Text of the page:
Since bats have everything they need in the attic, they can stay and reproduce longer to form a large colony. In fact, they'll live for generations if nothing is done, so don't assume they're going to vacate voluntarily. Instead, be proactive and find a way to get rid of these animals as soon as possible. To remove them, identify their entry and exit points, making sure not to seal them while the bats are inside.
Killing them is both inhumane and will create an uninhabitable environment due to the smell of a colony of decaying bats. Contrary to popular belief, bats are not attracted. Instead, they're interested in insects that swarm around lights, such as moths and mosquitoes. When it comes to nesting sites, bats prefer dry, dark areas.
Temperature also plays an important role in attracting bats. A nesting site should be warm but not too hot for bats. Since some species are often found nesting in trees, they are also attracted to wooden frames in attics. In addition, bats will look for nesting sites that are close to food and water sources.
They are willing to travel up to a quarter of a mile to reach these areas. Just because there isn't a pond or stream in your yard doesn't mean there aren't bats in your attic. However, while many companies and media experts suggest using a bat repellent, New England Today states that there is really no effective repellent for this type of creature if it is expected to be a long-term solution. Instead, they point out that repellents can work for a while, but you'll still need a permanent way to fix this particular problem.
If you want to buy a bat house, Bat Conservation International explains that it must be made of wood without cloth or mesh, it must offer the animals pads on which to land, as well as boards to stay comfortable, and it must be 24 inches high by 16 inches wide or more to make it still spacious enough Stay at the right temperature. If you want to make a bat house, Bat Conservation International also has designs for a four-chamber bat house and rocket boxes that you can download. Where should you install your bat house? The National Wildlife Federation points out that it's best to choose a place that reminds bats of the kind of cozy space they naturally slip into, such as the pocket between the outer bark of a tree and the tree trunk inside. Bat Conservation %26 Management adds that your bat house should be in a place that gets a lot of sun (about seven hours a day) and be high above the ground (10 feet or more).
Once you have the bat house in place, the animals can leave your house forever. According to World Birds, bats usually prefer an optimal temperature range of approximately 80 to 90 degrees. Heating the attic to an uncomfortable temperature for uninvited guests can make it inhospitable and help expel them. You'll want to raise the temperature of the bat's nest to more than 100 degrees to effectively evacuate it.
Electronic360 reports that bats are nocturnal and are not big fans of artificial light. This is especially true when it comes to white and green lights that tend to affect your behavior more. Use this to your advantage and illuminate your attic with bright white or green light bulbs. You can also use strobe lights that point to the ceiling to create an inhospitable nesting atmosphere (via Bird Sphere).
Pest or wildlife control professionals can help determine how bats enter your home, remove annoying animals, and take steps to prevent them from returning home. Remember that bats and other wild animals can pose health risks to people and pets, and removing them safely involves the use of protective equipment that most owners don't have, which will help prevent bites and inhale droppings particles. If you suspect that bats are living in your attic, Ontario Wildlife Removal suggests looking for things like black dirt (which is poop) around your house, as well as stains and grease stains. Bat infestation is one of the most difficult pest problems to address, and risks and legality must be considered before starting.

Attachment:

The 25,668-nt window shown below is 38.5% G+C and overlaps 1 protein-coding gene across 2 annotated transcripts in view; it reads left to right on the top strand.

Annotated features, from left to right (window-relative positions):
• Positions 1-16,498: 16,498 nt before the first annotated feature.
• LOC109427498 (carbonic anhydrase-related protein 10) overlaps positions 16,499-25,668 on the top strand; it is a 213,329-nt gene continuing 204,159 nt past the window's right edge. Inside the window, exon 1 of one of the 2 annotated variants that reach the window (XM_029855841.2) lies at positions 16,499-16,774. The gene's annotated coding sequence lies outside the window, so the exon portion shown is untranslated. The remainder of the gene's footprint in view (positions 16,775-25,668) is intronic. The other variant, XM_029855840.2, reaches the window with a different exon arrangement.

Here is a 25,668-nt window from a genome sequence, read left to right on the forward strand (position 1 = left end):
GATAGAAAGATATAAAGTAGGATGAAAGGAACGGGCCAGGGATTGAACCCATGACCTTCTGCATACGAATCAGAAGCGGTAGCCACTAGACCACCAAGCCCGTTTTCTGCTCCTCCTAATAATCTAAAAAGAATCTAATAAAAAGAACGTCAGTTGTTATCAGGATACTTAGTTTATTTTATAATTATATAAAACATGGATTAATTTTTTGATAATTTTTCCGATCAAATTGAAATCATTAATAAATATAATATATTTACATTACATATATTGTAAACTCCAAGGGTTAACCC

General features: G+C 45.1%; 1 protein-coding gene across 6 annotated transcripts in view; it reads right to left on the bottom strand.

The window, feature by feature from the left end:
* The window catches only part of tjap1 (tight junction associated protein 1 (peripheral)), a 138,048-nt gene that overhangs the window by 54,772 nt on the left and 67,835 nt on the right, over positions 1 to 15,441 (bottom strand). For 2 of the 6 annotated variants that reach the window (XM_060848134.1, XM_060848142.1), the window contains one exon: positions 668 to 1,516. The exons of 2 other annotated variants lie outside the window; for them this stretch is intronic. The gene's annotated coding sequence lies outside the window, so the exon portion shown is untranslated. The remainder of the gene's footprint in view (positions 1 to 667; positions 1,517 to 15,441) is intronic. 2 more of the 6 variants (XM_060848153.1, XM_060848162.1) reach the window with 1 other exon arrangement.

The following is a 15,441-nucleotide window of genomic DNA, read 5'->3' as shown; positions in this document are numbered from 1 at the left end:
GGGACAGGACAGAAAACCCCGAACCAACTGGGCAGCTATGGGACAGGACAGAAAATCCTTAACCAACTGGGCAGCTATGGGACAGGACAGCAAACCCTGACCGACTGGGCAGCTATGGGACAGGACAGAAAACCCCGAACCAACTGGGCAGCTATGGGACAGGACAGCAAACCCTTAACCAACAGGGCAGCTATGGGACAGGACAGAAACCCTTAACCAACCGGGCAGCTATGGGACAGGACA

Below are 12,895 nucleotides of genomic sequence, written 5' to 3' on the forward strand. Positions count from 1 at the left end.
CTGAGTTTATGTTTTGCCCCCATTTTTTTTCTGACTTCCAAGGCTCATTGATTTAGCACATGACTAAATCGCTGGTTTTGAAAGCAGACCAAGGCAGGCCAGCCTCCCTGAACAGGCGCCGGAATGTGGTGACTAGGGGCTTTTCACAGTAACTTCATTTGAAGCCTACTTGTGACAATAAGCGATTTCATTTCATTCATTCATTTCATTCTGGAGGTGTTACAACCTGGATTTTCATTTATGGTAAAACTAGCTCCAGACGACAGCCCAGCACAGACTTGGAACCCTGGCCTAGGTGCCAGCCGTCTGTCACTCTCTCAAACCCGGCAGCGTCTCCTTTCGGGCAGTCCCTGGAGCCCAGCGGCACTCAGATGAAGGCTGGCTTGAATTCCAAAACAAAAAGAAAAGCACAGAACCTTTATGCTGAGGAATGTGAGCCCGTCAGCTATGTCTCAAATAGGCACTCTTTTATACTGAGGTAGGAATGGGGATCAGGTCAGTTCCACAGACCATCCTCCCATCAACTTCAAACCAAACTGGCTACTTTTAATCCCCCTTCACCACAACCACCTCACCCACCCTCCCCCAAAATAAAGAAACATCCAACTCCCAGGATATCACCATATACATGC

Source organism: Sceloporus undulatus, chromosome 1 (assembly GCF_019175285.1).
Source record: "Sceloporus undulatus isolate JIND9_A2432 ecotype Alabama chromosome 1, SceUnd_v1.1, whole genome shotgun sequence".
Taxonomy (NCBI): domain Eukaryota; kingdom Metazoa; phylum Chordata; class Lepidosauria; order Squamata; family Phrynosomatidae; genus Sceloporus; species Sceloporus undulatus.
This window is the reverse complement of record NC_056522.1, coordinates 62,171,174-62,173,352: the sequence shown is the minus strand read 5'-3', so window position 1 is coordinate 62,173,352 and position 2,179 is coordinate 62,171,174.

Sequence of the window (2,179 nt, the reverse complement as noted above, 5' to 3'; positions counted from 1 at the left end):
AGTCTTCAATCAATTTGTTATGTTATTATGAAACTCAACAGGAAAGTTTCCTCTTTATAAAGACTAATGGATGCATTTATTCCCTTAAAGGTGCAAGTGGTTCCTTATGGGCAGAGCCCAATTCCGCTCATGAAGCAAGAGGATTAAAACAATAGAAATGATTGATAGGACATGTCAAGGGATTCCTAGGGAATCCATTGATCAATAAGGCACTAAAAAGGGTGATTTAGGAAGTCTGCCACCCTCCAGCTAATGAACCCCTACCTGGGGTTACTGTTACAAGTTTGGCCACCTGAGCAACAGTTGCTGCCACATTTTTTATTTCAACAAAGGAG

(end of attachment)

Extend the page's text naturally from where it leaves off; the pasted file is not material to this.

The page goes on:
If it gets colder, bats in the attic will migrate outward, allowing you to seal cracks and other points of entry once they leave for the season. If you haven't seen the plague with your own eyes, here's more information on how to tell if the animal in the attic is a bat or something else. To determine how to dissuade bats from making your attic their home, you need to do some detective work. You should always avoid bats that act unusually and contact trusted wildlife control specialists to take the following most appropriate measures:.
These places where moisture can build up also provide insect pests with a place to reproduce and also provide food for bats. If a bat crashed into the chimney, it could escape through the chimney duct and fly into your living spaces. Skedaddle Wildlife notes that bats can cause minor discomfort, such as irritating noises, as well as significant problems, such as causing health problems for you and your family due to diseases that may be present in animal faeces (or guano) and the fact that bats can transmit rabies. If your attempts to get rid of bats that have crouched in your attic haven't been successful, then it might be a good idea to hire a professional.
The practices mentioned here are often referred to as excluding bats, and while they'll help you get rid of bats from the attic, it's best to stick with these practices if you don't want the bats to return. Like other types of pests that might find a better home elsewhere, such as rodents, flying ants and spider crickets, bats can cause problems that you should definitely avoid. Females look for dark, enclosed areas that resemble caves to raise their young when their natural habitats become overpopulated. .